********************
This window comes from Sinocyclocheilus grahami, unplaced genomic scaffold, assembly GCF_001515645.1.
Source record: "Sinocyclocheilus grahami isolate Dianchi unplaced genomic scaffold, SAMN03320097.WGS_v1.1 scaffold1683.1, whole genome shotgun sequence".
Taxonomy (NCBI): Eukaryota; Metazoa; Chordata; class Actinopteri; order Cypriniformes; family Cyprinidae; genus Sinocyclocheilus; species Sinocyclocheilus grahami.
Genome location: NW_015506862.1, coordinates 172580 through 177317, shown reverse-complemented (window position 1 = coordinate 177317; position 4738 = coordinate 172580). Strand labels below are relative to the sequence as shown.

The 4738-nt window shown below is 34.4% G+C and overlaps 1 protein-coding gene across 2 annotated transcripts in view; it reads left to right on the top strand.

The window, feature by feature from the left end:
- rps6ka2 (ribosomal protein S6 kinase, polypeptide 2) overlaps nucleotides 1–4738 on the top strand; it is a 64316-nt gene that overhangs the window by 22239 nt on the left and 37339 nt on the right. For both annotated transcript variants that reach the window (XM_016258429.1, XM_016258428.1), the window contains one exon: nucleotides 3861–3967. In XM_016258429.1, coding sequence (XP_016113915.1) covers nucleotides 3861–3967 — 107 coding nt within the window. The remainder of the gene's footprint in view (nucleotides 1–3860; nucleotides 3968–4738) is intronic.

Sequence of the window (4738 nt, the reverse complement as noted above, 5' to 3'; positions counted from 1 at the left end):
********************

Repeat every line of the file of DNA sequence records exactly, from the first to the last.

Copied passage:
This window comes from Sinocyclocheilus grahami, unplaced genomic scaffold, assembly GCF_001515645.1.
Source record: "Sinocyclocheilus grahami isolate Dianchi unplaced genomic scaffold, SAMN03320097.WGS_v1.1 scaffold1683.1, whole genome shotgun sequence".
Taxonomy (NCBI): Eukaryota; Metazoa; Chordata; class Actinopteri; order Cypriniformes; family Cyprinidae; genus Sinocyclocheilus; species Sinocyclocheilus grahami.
Genome location: NW_015506862.1, coordinates 172580 through 177317, shown reverse-complemented (window position 1 = coordinate 177317; position 4738 = coordinate 172580). Strand labels below are relative to the sequence as shown.

The 4738-nt window shown below is 34.4% G+C and overlaps 1 protein-coding gene across 2 annotated transcripts in view; it reads left to right on the top strand.

The window, feature by feature from the left end:
- rps6ka2 (ribosomal protein S6 kinase, polypeptide 2) overlaps nucleotides 1–4738 on the top strand; it is a 64316-nt gene that overhangs the window by 22239 nt on the left and 37339 nt on the right. For both annotated transcript variants that reach the window (XM_016258429.1, XM_016258428.1), the window contains one exon: nucleotides 3861–3967. In XM_016258429.1, coding sequence (XP_016113915.1) covers nucleotides 3861–3967 — 107 coding nt within the window. The remainder of the gene's footprint in view (nucleotides 1–3860; nucleotides 3968–4738) is intronic.

Sequence of the window (4738 nt, the reverse complement as noted above, 5' to 3'; positions counted from 1 at the left end):